The decision to home-school a child with special needs can be daunting. It is easy to fall into the trap of thinking that we lack the knowledge, skills and education to give our special child what he or she needs. I speak from experience.
My ex-husband and I had successfully home-schooled our oldest son and daughter. We had struggled through the fact that both were slow to read with the confidence that like me they would catch on when they were ready. And they did. Just like me, they began to pick up reading skills around the age of ten and quickly surpassed their peers. All three of us are ferocious readers and my daughter and I are both writers. Our five year old son was already reading (better than his siblings).
But it was our special needs son with neurofibromatosis that caused us to pause. We knew from the research that we had done that children with this medical condition also battled a complex array of learning difficulties. We worried that we could not provide him with the kind of education he needed to ‘make it in life.’ In the end, we decided that the ‘experts’ could do a better job of teaching him than we could at home.
He is twenty-two now. He graduated high school, has a full-time job in a restaurant and lives on his own with roommates. You would think that looking back I would believe we made the right choice for our son. I don’t. He struggled through out all twelve years. He told me a couple of years ago that he almost dropped out of high school he was so discouraged. He was always placed in ‘special’ classes and on the few occasions he was mainstreamed as they call it, he was subject to bullying. He hated every single minute of school. He played hookey as we used to call it.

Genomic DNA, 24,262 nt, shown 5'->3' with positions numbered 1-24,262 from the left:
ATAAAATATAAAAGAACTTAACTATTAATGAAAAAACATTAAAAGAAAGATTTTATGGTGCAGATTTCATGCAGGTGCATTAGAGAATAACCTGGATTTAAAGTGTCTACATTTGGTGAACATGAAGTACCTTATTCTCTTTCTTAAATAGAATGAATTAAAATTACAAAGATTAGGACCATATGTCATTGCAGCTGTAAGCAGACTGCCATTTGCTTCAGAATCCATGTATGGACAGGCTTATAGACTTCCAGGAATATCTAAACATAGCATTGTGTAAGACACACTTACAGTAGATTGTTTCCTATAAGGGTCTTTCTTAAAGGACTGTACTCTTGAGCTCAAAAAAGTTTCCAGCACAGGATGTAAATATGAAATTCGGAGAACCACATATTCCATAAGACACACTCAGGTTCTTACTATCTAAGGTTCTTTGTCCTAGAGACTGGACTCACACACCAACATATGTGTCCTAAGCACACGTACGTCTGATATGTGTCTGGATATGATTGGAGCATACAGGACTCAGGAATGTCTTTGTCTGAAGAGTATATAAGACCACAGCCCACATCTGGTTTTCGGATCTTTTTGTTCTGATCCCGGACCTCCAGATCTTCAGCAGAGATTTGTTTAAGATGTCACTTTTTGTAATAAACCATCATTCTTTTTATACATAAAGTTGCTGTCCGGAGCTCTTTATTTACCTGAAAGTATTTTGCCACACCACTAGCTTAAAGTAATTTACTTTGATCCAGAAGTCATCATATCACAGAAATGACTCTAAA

And none of it mattered once he left school and started work. Despite all of the protections that the ‘disabled’ have under the law, my son’s employers do not even know about his learning difficulties. Sometimes I disagree with his decisions. He had the opportunity to train as a manager. But he could not pass the written tests in the time given. The law would have allowed him to ask for additional time to complete the exams or even to have them administered orally. But he was too proud to tell anyone about his reading difficulties. That is the legacy of an educational system that singled him out and labelled him…special. He is special but not that way.
It is fifteen years since my ex-husband and I made that decision to place him in public school. Now Emily’s father and I have made the opposite choice. We have decided that traditional schools cannot provide our ‘special’ child with what she needs. We have boldly said to her head teacher, the SENCO (Special Educational Needs Co-ordinator) and the system itself that we can do better for her at home. And you know what? They have pretty much agreed.
In this age of the World Wide Web, parents have access at the touch of their fingers all of the same information that the experts do. We can download, upload and assimilate anything we need to give our child the best possible start in life. And you know what makes us the best teachers? A classroom teacher has twenty-five or more children of various abilities that he or she is responsible for. It is only natural that they miss things, cannot provide the ‘best’ for everyone. You as mother/father/teacher have one (or a few…certainly not twenty-five) child (or children). You can put her or his needs first. If he or she is not getting something, you can stop, take as long as is necessary for them to learn it. That alone should give you the confidence that you can do this. If not think about all of the heart-ache and bullying that you are saving your ‘special’ child. Think of how you will measure him or her only against the best effort and teach them to do so of themselves. It is called self-esteem. It is one of the biggest factors in something called the Emotional Quotient (EQ), which is ever more important determinant of success in life than IQ. And you can give them that!